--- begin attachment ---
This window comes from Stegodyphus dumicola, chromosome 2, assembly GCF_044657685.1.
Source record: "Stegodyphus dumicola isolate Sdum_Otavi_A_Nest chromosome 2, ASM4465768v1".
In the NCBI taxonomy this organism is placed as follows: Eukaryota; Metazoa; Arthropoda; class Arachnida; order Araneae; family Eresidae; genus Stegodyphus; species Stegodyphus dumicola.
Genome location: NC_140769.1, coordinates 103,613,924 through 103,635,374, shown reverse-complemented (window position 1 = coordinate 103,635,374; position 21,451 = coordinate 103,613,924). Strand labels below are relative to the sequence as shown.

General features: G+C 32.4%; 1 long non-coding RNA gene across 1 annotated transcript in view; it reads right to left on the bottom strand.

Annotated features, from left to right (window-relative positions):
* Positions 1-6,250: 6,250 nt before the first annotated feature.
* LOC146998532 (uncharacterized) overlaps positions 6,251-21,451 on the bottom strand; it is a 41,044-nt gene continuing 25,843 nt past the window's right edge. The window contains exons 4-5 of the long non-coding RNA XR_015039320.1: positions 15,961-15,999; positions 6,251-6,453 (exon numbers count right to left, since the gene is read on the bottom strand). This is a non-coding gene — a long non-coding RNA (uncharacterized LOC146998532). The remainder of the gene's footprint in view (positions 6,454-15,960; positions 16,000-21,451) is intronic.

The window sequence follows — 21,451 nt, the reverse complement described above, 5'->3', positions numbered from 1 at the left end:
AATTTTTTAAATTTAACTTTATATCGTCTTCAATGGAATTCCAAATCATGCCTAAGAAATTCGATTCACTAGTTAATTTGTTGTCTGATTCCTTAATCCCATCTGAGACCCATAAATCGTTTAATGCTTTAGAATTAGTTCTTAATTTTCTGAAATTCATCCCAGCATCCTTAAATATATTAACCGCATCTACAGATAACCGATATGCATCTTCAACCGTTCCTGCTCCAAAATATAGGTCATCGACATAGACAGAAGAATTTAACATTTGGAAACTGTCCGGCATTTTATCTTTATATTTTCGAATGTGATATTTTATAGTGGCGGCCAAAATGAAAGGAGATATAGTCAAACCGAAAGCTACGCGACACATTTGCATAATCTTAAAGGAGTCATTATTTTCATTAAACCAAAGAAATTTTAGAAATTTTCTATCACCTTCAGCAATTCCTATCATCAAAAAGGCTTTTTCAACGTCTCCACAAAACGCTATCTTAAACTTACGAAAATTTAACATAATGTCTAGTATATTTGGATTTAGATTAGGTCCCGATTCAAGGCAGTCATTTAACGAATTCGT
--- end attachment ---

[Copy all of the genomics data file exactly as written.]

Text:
This window comes from Stegodyphus dumicola, chromosome 2, assembly GCF_044657685.1.
Source record: "Stegodyphus dumicola isolate Sdum_Otavi_A_Nest chromosome 2, ASM4465768v1".
In the NCBI taxonomy this organism is placed as follows: Eukaryota; Metazoa; Arthropoda; class Arachnida; order Araneae; family Eresidae; genus Stegodyphus; species Stegodyphus dumicola.
Genome location: NC_140769.1, coordinates 103,613,924 through 103,635,374, shown reverse-complemented (window position 1 = coordinate 103,635,374; position 21,451 = coordinate 103,613,924). Strand labels below are relative to the sequence as shown.

General features: G+C 32.4%; 1 long non-coding RNA gene across 1 annotated transcript in view; it reads right to left on the bottom strand.

Annotated features, from left to right (window-relative positions):
* Positions 1-6,250: 6,250 nt before the first annotated feature.
* LOC146998532 (uncharacterized) overlaps positions 6,251-21,451 on the bottom strand; it is a 41,044-nt gene continuing 25,843 nt past the window's right edge. The window contains exons 4-5 of the long non-coding RNA XR_015039320.1: positions 15,961-15,999; positions 6,251-6,453 (exon numbers count right to left, since the gene is read on the bottom strand). This is a non-coding gene — a long non-coding RNA (uncharacterized LOC146998532). The remainder of the gene's footprint in view (positions 6,454-15,960; positions 16,000-21,451) is intronic.

The window sequence follows — 21,451 nt, the reverse complement described above, 5'->3', positions numbered from 1 at the left end:
AATTTTTTAAATTTAACTTTATATCGTCTTCAATGGAATTCCAAATCATGCCTAAGAAATTCGATTCACTAGTTAATTTGTTGTCTGATTCCTTAATCCCATCTGAGACCCATAAATCGTTTAATGCTTTAGAATTAGTTCTTAATTTTCTGAAATTCATCCCAGCATCCTTAAATATATTAACCGCATCTACAGATAACCGATATGCATCTTCAACCGTTCCTGCTCCAAAATATAGGTCATCGACATAGACAGAAGAATTTAACATTTGGAAACTGTCCGGCATTTTATCTTTATATTTTCGAATGTGATATTTTATAGTGGCGGCCAAAATGAAAGGAGATATAGTCAAACCGAAAGCTACGCGACACATTTGCATAATCTTAAAGGAGTCATTATTTTCATTAAACCAAAGAAATTTTAGAAATTTTCTATCACCTTCAGCAATTCCTATCATCAAAAAGGCTTTTTCAACGTCTCCACAAAACGCTATCTTAAACTTACGAAAATTTAACATAATGTCTAGTATATTTGGATTTAGATTAGGTCCCGATTCAAGGCAGTCATTTAACGAATTCGT